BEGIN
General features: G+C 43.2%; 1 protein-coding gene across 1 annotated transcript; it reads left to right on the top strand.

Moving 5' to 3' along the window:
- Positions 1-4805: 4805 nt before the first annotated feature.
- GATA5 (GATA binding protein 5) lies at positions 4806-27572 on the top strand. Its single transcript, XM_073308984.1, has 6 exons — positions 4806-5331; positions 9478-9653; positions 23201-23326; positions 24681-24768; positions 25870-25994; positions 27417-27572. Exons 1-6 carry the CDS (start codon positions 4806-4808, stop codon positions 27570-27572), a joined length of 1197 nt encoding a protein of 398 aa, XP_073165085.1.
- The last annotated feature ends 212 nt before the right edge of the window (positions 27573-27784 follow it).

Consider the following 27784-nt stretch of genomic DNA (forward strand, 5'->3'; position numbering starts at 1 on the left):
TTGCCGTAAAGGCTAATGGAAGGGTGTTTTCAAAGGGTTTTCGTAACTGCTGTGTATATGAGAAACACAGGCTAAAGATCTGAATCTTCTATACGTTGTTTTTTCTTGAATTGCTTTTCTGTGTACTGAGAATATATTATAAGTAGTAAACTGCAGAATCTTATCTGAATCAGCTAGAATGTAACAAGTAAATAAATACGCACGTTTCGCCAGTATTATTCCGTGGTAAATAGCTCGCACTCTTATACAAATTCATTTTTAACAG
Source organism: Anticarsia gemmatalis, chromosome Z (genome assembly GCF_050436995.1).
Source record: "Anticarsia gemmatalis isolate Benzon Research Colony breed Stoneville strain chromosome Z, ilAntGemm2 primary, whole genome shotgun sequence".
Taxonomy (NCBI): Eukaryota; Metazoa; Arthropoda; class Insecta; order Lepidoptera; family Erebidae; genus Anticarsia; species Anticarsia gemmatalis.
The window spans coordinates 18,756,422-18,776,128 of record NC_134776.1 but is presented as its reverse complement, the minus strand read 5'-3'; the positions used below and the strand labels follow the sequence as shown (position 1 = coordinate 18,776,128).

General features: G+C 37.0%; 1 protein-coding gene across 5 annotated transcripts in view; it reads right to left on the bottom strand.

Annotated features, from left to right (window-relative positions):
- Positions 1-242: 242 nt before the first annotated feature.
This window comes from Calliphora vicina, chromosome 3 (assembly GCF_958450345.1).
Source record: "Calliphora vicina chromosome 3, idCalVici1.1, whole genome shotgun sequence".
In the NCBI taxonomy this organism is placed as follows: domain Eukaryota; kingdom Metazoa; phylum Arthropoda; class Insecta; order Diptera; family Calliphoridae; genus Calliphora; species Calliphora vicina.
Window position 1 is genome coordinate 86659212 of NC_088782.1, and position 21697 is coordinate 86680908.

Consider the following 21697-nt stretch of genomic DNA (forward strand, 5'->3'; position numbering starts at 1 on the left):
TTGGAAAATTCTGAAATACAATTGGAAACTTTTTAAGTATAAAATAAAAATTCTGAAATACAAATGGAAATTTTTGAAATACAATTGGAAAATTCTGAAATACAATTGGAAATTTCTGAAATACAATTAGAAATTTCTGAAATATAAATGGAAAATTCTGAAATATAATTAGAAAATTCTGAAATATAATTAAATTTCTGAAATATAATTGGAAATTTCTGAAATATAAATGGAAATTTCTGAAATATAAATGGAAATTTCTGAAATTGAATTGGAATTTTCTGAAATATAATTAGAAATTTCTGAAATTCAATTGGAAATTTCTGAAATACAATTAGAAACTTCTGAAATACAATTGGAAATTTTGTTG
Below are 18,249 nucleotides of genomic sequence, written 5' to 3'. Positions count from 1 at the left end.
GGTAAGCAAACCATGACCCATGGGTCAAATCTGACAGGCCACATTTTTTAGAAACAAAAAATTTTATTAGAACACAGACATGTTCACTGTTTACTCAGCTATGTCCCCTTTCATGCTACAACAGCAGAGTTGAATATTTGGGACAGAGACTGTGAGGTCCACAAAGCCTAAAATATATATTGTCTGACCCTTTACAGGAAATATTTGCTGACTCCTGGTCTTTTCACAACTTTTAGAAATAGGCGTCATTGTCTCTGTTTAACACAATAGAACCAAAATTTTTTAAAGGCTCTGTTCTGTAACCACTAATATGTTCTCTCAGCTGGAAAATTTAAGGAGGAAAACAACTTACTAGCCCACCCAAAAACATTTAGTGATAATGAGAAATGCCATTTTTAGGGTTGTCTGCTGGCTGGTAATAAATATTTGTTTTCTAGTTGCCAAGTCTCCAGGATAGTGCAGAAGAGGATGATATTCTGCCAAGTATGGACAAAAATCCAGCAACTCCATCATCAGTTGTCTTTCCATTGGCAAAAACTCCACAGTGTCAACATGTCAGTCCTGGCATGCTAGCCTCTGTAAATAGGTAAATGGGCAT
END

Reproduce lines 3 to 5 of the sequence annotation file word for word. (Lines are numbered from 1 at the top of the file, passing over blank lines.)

- Positions 1-4805: 4805 nt before the first annotated feature.
- GATA5 (GATA binding protein 5) lies at positions 4806-27572 on the top strand. Its single transcript, XM_073308984.1, has 6 exons — positions 4806-5331; positions 9478-9653; positions 23201-23326; positions 24681-24768; positions 25870-25994; positions 27417-27572. Exons 1-6 carry the CDS (start codon positions 4806-4808, stop codon positions 27570-27572), a joined length of 1197 nt encoding a protein of 398 aa, XP_073165085.1.
- The last annotated feature ends 212 nt before the right edge of the window (positions 27573-27784 follow it).